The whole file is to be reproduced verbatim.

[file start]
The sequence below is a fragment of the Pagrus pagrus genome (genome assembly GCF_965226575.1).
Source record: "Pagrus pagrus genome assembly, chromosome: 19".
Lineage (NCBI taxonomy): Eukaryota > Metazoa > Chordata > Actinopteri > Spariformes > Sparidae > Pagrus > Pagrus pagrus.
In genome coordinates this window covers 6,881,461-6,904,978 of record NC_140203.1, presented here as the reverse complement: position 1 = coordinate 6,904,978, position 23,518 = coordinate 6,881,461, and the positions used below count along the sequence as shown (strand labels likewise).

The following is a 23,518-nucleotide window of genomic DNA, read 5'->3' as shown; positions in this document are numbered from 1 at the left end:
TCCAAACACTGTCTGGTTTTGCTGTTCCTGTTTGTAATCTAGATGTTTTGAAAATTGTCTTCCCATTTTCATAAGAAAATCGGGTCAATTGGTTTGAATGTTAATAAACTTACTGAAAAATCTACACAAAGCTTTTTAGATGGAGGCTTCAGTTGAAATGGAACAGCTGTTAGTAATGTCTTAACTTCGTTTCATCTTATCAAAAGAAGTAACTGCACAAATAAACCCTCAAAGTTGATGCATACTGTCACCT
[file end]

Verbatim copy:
The sequence below is a fragment of the Pagrus pagrus genome (genome assembly GCF_965226575.1).
Source record: "Pagrus pagrus genome assembly, chromosome: 19".
Lineage (NCBI taxonomy): Eukaryota > Metazoa > Chordata > Actinopteri > Spariformes > Sparidae > Pagrus > Pagrus pagrus.
In genome coordinates this window covers 6,881,461-6,904,978 of record NC_140203.1, presented here as the reverse complement: position 1 = coordinate 6,904,978, position 23,518 = coordinate 6,881,461, and the positions used below count along the sequence as shown (strand labels likewise).

The following is a 23,518-nucleotide window of genomic DNA, read 5'->3' as shown; positions in this document are numbered from 1 at the left end:
TCCAAACACTGTCTGGTTTTGCTGTTCCTGTTTGTAATCTAGATGTTTTGAAAATTGTCTTCCCATTTTCATAAGAAAATCGGGTCAATTGGTTTGAATGTTAATAAACTTACTGAAAAATCTACACAAAGCTTTTTAGATGGAGGCTTCAGTTGAAATGGAACAGCTGTTAGTAATGTCTTAACTTCGTTTCATCTTATCAAAAGAAGTAACTGCACAAATAAACCCTCAAAGTTGATGCATACTGTCACCT